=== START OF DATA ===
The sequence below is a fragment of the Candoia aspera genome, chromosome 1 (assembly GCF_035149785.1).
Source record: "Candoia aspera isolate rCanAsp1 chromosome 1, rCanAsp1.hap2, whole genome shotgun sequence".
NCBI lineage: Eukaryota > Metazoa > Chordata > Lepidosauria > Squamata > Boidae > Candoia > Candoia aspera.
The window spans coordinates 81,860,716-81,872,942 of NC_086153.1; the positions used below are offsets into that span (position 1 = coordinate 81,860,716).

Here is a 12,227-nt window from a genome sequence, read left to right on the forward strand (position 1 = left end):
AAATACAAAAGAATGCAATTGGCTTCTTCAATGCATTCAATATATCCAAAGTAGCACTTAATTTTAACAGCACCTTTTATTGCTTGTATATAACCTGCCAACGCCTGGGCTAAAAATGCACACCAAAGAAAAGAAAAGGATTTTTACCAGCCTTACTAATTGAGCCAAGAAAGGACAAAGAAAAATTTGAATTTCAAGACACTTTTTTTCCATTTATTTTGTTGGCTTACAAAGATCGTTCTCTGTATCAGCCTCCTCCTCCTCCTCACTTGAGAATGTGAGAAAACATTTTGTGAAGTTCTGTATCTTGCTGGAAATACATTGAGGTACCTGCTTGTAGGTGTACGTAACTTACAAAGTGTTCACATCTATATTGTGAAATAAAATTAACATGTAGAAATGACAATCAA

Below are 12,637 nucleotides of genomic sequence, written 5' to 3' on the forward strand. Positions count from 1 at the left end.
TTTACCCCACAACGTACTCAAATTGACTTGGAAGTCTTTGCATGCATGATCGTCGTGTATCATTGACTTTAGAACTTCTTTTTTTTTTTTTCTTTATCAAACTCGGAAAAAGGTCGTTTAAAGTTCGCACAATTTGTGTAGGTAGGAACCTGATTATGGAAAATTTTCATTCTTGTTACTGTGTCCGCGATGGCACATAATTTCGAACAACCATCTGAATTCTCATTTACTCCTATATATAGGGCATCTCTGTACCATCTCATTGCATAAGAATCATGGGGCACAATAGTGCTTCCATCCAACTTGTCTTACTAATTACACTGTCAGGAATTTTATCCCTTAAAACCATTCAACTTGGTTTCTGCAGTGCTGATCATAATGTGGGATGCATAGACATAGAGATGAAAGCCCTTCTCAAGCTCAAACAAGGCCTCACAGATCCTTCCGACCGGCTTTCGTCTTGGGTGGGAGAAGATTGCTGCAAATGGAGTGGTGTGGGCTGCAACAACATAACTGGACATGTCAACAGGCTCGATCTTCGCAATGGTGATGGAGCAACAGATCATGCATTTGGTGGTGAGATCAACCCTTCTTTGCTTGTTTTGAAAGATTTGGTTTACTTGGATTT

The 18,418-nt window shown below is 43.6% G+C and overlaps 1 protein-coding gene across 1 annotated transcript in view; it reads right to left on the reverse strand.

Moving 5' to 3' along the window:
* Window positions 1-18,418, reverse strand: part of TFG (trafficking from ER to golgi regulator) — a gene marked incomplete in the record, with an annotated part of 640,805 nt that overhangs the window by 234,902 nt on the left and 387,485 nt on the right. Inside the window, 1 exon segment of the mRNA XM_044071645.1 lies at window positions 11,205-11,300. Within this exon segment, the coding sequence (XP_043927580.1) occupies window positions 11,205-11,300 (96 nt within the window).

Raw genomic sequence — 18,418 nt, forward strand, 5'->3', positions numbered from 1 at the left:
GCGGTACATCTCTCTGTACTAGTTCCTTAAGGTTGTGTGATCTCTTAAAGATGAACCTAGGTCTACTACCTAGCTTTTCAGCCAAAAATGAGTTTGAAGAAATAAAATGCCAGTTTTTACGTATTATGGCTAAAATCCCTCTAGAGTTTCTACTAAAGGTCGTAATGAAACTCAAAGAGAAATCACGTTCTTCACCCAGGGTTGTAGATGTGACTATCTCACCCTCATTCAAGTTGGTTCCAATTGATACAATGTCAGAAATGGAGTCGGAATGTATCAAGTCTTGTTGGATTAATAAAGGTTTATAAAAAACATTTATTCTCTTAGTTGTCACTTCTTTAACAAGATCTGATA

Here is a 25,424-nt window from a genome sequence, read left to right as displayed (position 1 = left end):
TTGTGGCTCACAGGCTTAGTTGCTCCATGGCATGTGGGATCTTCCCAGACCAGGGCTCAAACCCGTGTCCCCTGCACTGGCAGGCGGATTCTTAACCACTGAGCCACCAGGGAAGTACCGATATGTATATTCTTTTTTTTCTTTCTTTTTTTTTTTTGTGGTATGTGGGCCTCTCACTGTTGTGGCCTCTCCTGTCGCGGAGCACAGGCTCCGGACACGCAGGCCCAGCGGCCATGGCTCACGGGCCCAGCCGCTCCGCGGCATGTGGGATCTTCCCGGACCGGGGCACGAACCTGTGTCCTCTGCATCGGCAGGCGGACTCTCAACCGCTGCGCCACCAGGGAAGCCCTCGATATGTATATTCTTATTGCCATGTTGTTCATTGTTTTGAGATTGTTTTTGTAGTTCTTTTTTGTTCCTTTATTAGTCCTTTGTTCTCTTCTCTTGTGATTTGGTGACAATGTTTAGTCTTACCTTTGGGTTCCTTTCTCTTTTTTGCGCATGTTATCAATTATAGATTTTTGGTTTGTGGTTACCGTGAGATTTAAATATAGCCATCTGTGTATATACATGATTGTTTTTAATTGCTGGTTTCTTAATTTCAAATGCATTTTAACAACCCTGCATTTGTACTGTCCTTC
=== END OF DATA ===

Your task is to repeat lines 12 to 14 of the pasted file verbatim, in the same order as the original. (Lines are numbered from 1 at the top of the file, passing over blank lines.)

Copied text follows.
Raw genomic sequence — 18,418 nt, forward strand, 5'->3', positions numbered from 1 at the left:
GCGGTACATCTCTCTGTACTAGTTCCTTAAGGTTGTGTGATCTCTTAAAGATGAACCTAGGTCTACTACCTAGCTTTTCAGCCAAAAATGAGTTTGAAGAAATAAAATGCCAGTTTTTACGTATTATGGCTAAAATCCCTCTAGAGTTTCTACTAAAGGTCGTAATGAAACTCAAAGAGAAATCACGTTCTTCACCCAGGGTTGTAGATGTGACTATCTCACCCTCATTCAAGTTGGTTCCAATTGATACAATGTCAGAAATGGAGTCGGAATGTATCAAGTCTTGTTGGATTAATAAAGGTTTATAAAAAACATTTATTCTCTTAGTTGTCACTTCTTTAACAAGATCTGATA

Here is a 25,424-nt window from a genome sequence, read left to right as displayed (position 1 = left end):